Forum: GNU Radio Compiler preprocessor defines

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Ed Criscuolo (Guest)
on 2008-11-03 21:17
(Received via mailing list)
Is there any preprocessor define (or defines) that can be used
when compiling C++ GnuRadio code to differentiate between
different OSs?  I've looked through config.h but didn't see
anything obvious.  I need to compile two different pieces
of code for OSX vs LINUX.

@(^.^)@  Ed
Eric B. (Guest)
on 2008-11-03 21:54
(Received via mailing list)
On Mon, Nov 03, 2008 at 02:16:10PM -0500, Ed Criscuolo wrote:
> Is there any preprocessor define (or defines) that can be used
> when compiling C++ GnuRadio code to differentiate between
> different OSs?  I've looked through config.h but didn't see
> anything obvious.  I need to compile two different pieces
> of code for OSX vs LINUX.
>

FWIW, the "autoconf way" is to test for features, not OS's.
In any event, if you look through config/*.m4 directory you'll find
all sorts of examples.

See also the autoconf manual.

What are you trying to conditionalize?

Eric
Ed Criscuolo (Guest)
on 2008-11-03 22:47
(Received via mailing list)
Eric B. wrote:
> all sorts of examples.
>
> See also the autoconf manual.
>
> What are you trying to conditionalize?
>

The tun/tap pseudo device is implemented very differently
on OSX vs LINUX, UNIX, et al.

Under LINUX et al, you open a single character device, usually
located at /dev/net/tun.  Then, you use ioctl's to to select
the pseudo network device name (tun0, tun1, tap0, tap1, etc) and
set the type (tun vs tap). There's also an option for requesting
a name with the next available number (ie - tun%d or tap%d).

Under OSX, the tun/tap driver precreates the character devices
/dev/tun0 thru /dev/tun15 and /dev/tap0 thru /dev/tap15.  The
application opens the appropriate character device to create the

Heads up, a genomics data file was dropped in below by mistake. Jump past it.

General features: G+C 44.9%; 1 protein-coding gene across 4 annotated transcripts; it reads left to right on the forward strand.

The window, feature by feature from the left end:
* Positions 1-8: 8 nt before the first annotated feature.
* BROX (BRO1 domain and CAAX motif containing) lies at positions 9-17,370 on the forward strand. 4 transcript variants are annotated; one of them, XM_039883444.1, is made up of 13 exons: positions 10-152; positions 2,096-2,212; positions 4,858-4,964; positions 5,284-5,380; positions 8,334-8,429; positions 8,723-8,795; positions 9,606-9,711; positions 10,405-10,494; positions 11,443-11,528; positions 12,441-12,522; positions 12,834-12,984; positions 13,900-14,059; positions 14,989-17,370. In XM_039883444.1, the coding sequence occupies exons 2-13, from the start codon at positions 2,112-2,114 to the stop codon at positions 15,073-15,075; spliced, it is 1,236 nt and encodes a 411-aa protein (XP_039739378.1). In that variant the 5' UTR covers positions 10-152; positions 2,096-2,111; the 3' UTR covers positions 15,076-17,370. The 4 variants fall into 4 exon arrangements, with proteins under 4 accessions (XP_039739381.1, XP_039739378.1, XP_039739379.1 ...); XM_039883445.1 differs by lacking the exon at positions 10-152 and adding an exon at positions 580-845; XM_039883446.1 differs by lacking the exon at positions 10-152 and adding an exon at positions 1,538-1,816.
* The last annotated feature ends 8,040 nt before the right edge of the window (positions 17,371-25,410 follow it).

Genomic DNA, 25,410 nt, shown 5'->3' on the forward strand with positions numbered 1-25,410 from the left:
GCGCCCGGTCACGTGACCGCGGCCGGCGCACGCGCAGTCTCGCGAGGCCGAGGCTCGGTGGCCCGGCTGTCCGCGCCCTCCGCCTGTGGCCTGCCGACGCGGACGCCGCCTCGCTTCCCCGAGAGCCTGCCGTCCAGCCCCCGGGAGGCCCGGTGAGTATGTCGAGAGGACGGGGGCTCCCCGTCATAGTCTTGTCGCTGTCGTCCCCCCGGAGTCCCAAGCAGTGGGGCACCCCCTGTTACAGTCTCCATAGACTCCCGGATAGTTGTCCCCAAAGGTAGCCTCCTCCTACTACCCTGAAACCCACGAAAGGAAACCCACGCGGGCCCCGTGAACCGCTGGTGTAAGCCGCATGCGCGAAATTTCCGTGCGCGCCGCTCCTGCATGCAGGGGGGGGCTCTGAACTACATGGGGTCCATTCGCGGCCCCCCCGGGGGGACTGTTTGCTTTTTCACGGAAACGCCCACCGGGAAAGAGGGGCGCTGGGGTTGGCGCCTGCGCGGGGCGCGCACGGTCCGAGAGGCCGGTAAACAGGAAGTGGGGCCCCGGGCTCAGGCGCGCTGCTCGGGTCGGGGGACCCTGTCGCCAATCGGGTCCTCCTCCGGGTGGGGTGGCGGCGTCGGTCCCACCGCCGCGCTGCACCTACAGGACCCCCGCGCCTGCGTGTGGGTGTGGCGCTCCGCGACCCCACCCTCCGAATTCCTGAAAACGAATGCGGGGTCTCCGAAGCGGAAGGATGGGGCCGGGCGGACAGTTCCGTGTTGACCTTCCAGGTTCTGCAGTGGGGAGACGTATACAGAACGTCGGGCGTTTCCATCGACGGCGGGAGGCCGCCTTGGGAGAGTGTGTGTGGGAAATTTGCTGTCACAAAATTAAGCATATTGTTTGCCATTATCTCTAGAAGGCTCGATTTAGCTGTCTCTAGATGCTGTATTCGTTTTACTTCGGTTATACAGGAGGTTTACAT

associated pseudo network device of the same name and type.


@(^.^)@  Ed
Eric B. (Guest)
on 2008-11-03 23:25
(Received via mailing list)
On Mon, Nov 03, 2008 at 03:46:56PM -0500, Ed Criscuolo wrote:
>> In any event, if you look through config/*.m4 directory you'll find
>> all sorts of examples.
>>
>> See also the autoconf manual.
>>
>> What are you trying to conditionalize?
>>
>
> The tun/tap pseudo device is implemented very differently
> on OSX vs LINUX, UNIX, et al.

OK.

Take a look at how we handle the "Fast USB" technique selection.
See config/usrp_fusb_tech.m4.

It would probably be a good idea to abstract the whole "open the
tap/tun device" operation into a separate function, then swig it up so
that it's accessible from python.

Eric
Greg T. (Guest)
on 2008-11-04 15:05
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Michael D. (Guest)
on 2008-11-04 15:43
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The general way to do this is to create an m4 file with a 'case' in it
based on the "$host_os", e.g. (as taken and expanded from
grc_gr_audio_osx.m4; the case strings may or not be entirely correct,
and are used as examples):
-------------
passed=yes
[set some other global variables to expected values]
case "$host_os" in
  darwin*)
    [set some variable here for Darwin only]
    ;;
  freebsd*)
    [set some variable here for freebsd only]
    ;;
  linux*)
    [set some variable here for linux only]
    ;;
  *)
    [default, maybe print something?; set some variable?]
    passed=no
    ;;
esac
[perform checks on the variables, to make sure they work together; set
"passed=no" on failure]
if test $passed = yes; then
   AC_MSG_RESULT ([passed; using tap/tun FOO])
else
   AC_MSG_RESULT ([failed; not using tap/tun])
fi
Ed Criscuolo (Guest)
on 2008-11-04 21:40
(Received via mailing list)
Michael D. wrote:
>    ;;
> esac
> OSX implements tap/tun between 10.4 and 10.5 ... in that case, there
> would be different 'darwin8*' and 'darwin9*' cases.  The same might hold
> between Linux kernels 2.4.X and 2.6.X, and I'm sure there's a way to
> create cases for each of those.


I've opened ticket #311 to capture this enhancement request, and
associated suggestions.

@(^.^)@  Ed
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